Cuesta College students are calling for the school to take a stronger stance against racism after board members recently postponed approving a resolution that would have affirmed the board’s commitment to equity and anti-racism.
At a meeting on Sept. 2, the Cuesta College Board of Trustees discussed a proposed resolution
that would have required the board to remain committed to anti-racism, cultural competence, and Cuesta’s Student Equity Plan. But a vote on the resolution was postponed after some board members, including trustee Angela Mitchell, took issue with wording included in the resolution, like “systematic racism” and “centuries of institutional racism.”
FILE PHOTO BY STEVE E. MILLER
EQUITY At a meeting on Sept. 2, the Cuesta College Board of Trustees discussed a proposed resolution that would have required the board to remain committed to anti-racism, cultural competence, and Cuesta’s Student Equity Plan. But a vote on the resolution was postponed after some board members took issue with wording included in the resolution, like “systematic racism” and “centuries of institutional racism.”
“So while I believe in all the points made in this resolution, I am not comfortable with the word ‘systemic,’” Mitchell said at the Sept. 2 meeting. “‘Systemic’ means widespread throughout our entire society as a whole, implying that each and every one of us is a racist. And I don’t believe it needs that word, ‘systemic.’ And I would be more than happy to approve a resolution if the word ‘systemic’ was removed, but I just don’t believe that everybody here is a racist.”
While other board members said they didn’t have the same interpretation, Trustee Pete Sysak agreed and added that he didn’t like much of the wording included in the first two paragraphs of the resolution.
The resolution leads by noting that considering “centuries of institutional racism, inequity, and oppression set upon Black Americans and people of color; and noting with deep concern the systematic racism, acts of discrimination, and hate crimes experienced by Black Americans and people of color that results in social and economic barriers to success,” Cuesta’s board should condemn racism in all forms and commit itself to equity and inclusion in the classroom.
Sysak said at the meeting that he’d like to scrap the phrases “centuries of institutional racism” and “deep concern,” and said he was confused why “Black Americans” were explicitly mentioned while everyone else was lumped into “people of color.” He asked: Are people of color not also Americans?
Instead of being amended on the spot or going to a vote, the board agreed to create a subcommittee—consisting of trustees Sysak and Mary Strobridge
—to work with the president’s office to rework the resolution, which will be brought back to the board at its next meeting.
Jesus Cendejas, a student trustee, said he disagreed with the critiques of the resolution and instead wanted the resolution to go further, especially in affirming its commitments to equity for the Latino community.
“I’m actually OK with tabling this to a subcommittee,” Cendejas said at the meeting.
He added that he hoped an improved version of the resolution would get passed as soon as possible. The resolution, he said, was a response to a June 3 webinar against structural racism hosted by the California Community College Chancellor’s Office, in which the office called for colleges to commit to anti-racism efforts.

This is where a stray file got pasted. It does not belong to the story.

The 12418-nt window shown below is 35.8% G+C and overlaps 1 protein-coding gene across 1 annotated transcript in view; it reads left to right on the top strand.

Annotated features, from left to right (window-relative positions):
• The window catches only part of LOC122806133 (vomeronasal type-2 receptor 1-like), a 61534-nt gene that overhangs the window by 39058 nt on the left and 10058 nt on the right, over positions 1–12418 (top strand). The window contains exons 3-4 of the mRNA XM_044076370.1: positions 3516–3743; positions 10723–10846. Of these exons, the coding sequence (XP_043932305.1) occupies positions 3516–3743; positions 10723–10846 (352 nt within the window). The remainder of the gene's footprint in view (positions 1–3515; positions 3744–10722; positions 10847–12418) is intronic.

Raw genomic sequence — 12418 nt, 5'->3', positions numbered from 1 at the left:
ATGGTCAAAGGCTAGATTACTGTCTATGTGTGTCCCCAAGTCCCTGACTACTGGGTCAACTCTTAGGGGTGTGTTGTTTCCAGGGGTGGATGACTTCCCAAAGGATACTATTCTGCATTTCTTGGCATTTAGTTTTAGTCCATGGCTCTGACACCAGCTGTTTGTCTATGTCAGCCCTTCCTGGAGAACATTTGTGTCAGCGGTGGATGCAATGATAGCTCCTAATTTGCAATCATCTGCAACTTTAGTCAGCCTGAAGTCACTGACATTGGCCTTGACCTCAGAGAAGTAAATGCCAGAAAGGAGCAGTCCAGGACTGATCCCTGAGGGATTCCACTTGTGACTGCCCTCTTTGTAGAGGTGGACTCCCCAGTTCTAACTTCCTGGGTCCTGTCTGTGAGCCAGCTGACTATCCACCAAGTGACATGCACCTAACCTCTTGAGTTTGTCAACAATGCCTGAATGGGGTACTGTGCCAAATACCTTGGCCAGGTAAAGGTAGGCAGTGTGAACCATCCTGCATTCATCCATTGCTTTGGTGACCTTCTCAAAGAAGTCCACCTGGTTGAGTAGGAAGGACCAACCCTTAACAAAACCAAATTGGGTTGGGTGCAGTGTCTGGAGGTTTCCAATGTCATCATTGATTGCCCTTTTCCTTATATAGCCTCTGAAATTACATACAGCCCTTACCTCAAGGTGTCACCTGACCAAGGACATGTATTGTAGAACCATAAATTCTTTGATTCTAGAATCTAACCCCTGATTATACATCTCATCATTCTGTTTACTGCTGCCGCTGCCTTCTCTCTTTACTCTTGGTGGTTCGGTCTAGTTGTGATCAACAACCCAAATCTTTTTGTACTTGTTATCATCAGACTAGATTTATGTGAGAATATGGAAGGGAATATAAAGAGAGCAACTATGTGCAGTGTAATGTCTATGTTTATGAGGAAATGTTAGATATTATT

“I do want to note to the board and to members of the public that Chancellor Eloy Ortiz Oakley had actually sent this out on June 3 and his call to action was actually June 3,” Cendejas said at the meeting. “And we are just now doing this on Sept. 2. I just want to note that we are kind of behind schedule in that department.”
Xavier Ortiz, a Cuesta student in his second semester at the school, tuned into the Sept. 2 board meeting and said he was shocked to hear leaders in the world of academia take issue with the concept of systemic racism. The conversation, Ortiz said, echoed sentiments recently shared by some SLO County public officials like Sheriff Ian Parkinson, who suggested at a July 6 North County Tea Party meeting that racism isn’t a problem in SLO.
“I feel like it minimizes and marginalizes what the protesters and even people of color are going through in our county and state,” Ortiz told New Times
When the leaders of a school are essentially all white—which is true for Cuesta’s board of trustees—Ortiz said they should try to listen to and better understand the experiences of students and staff of color. There are obvious examples of racism in SLO in the many high profile racist incidents at Cal Poly
in recent years, including when a student wore blackface
to a Lambda Chi Alpha fraternity event in 2018.
“But Cuesta has had incidents, too,” Ortiz said, “and I don’t feel Cuesta has taken a strong enough stance on equity.”
That’s especially concerning to Ortiz because of the recent turmoil in San Luis Obispo surrounding the arrest of Black youth activist Tianna Arata
, who was arrested on July 21 (and later released) following a local Black Lives Matter protest. Ortiz said Cuesta’s administration has yet to offer support or even acknowledge Arata, who formerly attended Cuesta as a student athlete.
Instead some administrators and board members have taken the opposite stance. Trustee Sysak regularly condemns protesters and the Black Lives Matter movement on his Facebook page
and shares his support for law enforcement.
Ortiz and Cendejas both said they hope more students show up to support anti-racism efforts at Cuesta this fall. ∆